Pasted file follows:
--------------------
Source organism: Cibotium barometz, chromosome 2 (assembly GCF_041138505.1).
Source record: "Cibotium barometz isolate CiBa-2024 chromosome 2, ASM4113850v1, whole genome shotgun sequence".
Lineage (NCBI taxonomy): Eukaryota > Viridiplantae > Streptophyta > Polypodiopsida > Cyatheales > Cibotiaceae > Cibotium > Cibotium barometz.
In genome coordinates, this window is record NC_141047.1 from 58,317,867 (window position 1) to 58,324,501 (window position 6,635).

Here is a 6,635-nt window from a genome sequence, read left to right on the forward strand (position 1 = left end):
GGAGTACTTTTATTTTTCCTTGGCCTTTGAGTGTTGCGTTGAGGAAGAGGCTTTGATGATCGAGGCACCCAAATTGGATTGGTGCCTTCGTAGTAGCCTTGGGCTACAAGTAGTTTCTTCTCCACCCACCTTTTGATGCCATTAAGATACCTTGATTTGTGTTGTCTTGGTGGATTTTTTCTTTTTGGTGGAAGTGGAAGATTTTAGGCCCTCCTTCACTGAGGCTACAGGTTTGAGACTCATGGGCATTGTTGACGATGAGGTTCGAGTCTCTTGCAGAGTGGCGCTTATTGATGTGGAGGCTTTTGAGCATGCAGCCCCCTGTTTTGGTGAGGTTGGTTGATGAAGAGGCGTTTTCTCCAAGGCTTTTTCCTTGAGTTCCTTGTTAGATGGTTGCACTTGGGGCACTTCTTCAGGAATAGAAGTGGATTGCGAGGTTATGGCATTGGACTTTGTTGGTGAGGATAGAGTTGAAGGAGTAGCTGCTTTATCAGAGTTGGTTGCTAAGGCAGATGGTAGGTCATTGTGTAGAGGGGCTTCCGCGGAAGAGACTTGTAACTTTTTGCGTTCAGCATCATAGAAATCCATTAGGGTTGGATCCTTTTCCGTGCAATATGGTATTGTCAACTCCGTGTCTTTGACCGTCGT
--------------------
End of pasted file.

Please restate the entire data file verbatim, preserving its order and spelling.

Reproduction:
Source organism: Cibotium barometz, chromosome 2 (assembly GCF_041138505.1).
Source record: "Cibotium barometz isolate CiBa-2024 chromosome 2, ASM4113850v1, whole genome shotgun sequence".
Lineage (NCBI taxonomy): Eukaryota > Viridiplantae > Streptophyta > Polypodiopsida > Cyatheales > Cibotiaceae > Cibotium > Cibotium barometz.
In genome coordinates, this window is record NC_141047.1 from 58,317,867 (window position 1) to 58,324,501 (window position 6,635).

Here is a 6,635-nt window from a genome sequence, read left to right on the forward strand (position 1 = left end):
GGAGTACTTTTATTTTTCCTTGGCCTTTGAGTGTTGCGTTGAGGAAGAGGCTTTGATGATCGAGGCACCCAAATTGGATTGGTGCCTTCGTAGTAGCCTTGGGCTACAAGTAGTTTCTTCTCCACCCACCTTTTGATGCCATTAAGATACCTTGATTTGTGTTGTCTTGGTGGATTTTTTCTTTTTGGTGGAAGTGGAAGATTTTAGGCCCTCCTTCACTGAGGCTACAGGTTTGAGACTCATGGGCATTGTTGACGATGAGGTTCGAGTCTCTTGCAGAGTGGCGCTTATTGATGTGGAGGCTTTTGAGCATGCAGCCCCCTGTTTTGGTGAGGTTGGTTGATGAAGAGGCGTTTTCTCCAAGGCTTTTTCCTTGAGTTCCTTGTTAGATGGTTGCACTTGGGGCACTTCTTCAGGAATAGAAGTGGATTGCGAGGTTATGGCATTGGACTTTGTTGGTGAGGATAGAGTTGAAGGAGTAGCTGCTTTATCAGAGTTGGTTGCTAAGGCAGATGGTAGGTCATTGTGTAGAGGGGCTTCCGCGGAAGAGACTTGTAACTTTTTGCGTTCAGCATCATAGAAATCCATTAGGGTTGGATCCTTTTCCGTGCAATATGGTATTGTCAACTCCGTGTCTTTGACCGTCGT